Like a child just beyond his awkward years, Navidad en el Barrio has cut some apron strings and now looks forward to growing beyond its current boundaries.
The non-profit Christmas charity, which for the last 18 years has spread its fortune throughout Southern California, will hold its first telethon this year out from under the wings of KMEX-TV, which had run the telethon since a year after the Navidad organization was formed.
Although the station continues as a major sponsor of the telethon, management changes there last year forced the charity to take control of its only fundraising event of the year, say Navidad and KMEX officials.
The telethon, which will still air on KMEX, will be Dec. 9 from 1 p.m. to 9 p.m., airing from Universal Studios. Also, a radiothon will air on KTNQ-KLVE beginning Dec. 8 from 6 p.m. to 9 p.m. and resume Sunday morning before the telethon. The radio station will also broadcast from the telethon.
The event will be held at Universal Studios in an effort to attract a variety of people to the telethon, said Raymond T. Rosas, Navidad Executive Director. "We needed more of a crossover to reach non-Spanish speaking Latinos . . . . It will give us the opportunity to reach that group and reach other non-Hispanics who are sensitive to the problems of Latinos," he said.
Organizers have set a goal of $1 million this year, up from $437,000 raised last year.
"It's real exciting to do something at this scale," Rosas said. "It's a big challenge, but there's also a sense of validation and taking control of yourself and growing up.
"We've grown gracefully over the years and feel we can handle the amounts. It's no longer a sense of doing this from the heart, but now it's a combination of the heart and the mind."
The Montebello-based charity distributes food and toys to 31 agencies in Los Angeles, Orange, Riverside, Ventura and San Bernardino counties.
At the Delhi Community Center in Santa Ana, that means an additional 350 families will receive food and toys this Christmas, according to Executive Director Guillermo Cordoves.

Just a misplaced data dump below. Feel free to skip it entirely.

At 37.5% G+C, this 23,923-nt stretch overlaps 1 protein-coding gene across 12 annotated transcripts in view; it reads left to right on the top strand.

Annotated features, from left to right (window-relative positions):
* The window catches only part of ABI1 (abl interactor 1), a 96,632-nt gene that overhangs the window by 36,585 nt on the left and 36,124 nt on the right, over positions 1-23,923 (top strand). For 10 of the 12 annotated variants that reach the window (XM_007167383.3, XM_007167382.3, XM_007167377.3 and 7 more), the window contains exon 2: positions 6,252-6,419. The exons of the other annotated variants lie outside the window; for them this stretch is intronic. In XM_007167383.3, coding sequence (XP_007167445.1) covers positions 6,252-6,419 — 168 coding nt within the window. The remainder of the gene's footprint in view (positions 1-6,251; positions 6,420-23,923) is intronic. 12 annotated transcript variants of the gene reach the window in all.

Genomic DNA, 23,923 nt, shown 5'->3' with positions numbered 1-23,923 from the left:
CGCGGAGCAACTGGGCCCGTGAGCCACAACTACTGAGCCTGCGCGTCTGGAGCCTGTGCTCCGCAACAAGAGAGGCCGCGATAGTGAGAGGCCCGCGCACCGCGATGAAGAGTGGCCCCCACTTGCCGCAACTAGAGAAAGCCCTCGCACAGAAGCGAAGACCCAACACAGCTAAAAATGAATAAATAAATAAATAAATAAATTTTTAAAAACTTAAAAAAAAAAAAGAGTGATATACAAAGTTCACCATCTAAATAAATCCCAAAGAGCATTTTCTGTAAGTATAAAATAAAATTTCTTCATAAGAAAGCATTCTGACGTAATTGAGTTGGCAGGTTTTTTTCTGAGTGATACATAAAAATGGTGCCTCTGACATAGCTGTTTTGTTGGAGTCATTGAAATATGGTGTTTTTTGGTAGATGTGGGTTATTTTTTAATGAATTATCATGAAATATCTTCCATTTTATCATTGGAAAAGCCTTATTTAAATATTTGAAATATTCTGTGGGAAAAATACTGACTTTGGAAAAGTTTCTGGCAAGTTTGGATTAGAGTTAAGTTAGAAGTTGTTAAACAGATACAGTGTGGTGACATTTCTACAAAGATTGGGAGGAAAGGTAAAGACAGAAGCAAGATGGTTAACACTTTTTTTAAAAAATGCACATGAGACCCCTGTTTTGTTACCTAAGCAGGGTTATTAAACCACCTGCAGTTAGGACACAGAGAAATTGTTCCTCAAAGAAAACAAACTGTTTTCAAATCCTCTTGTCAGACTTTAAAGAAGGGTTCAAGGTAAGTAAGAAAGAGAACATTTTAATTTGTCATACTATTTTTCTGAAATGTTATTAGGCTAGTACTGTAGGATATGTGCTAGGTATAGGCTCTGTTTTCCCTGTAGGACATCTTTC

"It does help us with not having to buy food for this once-a-year program. Our budget doesn't permit us to buy for the 350 families this year," Cordoves said.
At the St. Francis Center in Los Angeles, 600 families will receive food and toy baskets this year, said Rosa Enriquez, who coordinates the Navidad donations there.
As Navidad matures, it has plans for extending its charity programs throughout the state and throughout the country by 1995, Rosas said..
Navidad en el Barrio asks that at least 50% of an agency's clients be Latino. One of the reasons for this, Navidad officials say, is to continue the charity's mission that Latinos help their own.
Rosas maintains that Latinos, many of whom have come from poor families, know best how to give to less fortunate Latinos.
"There is a cultural advantage," Rosas said. "What we've done is to get away from the welfare system of the white dominant society giving to the poor Mexicans. We want to empower the people who are in need, but we don't want them to feel needy."
At the same time, Navidad tries to buy most of its groceries and toys from companies owned and run by Latinos.
"We have a debt to society to help our own and there's a lot of capability . . . to do that," said Charles Aedo, vice president of Cacique Inc. Aedo is in charge of this year's telethon.
A 40-phone bank will be set up to handle calls during the telethon. The toll-free number to pledge for Navidad en el Barrio is 1 (800) 466-NEEB.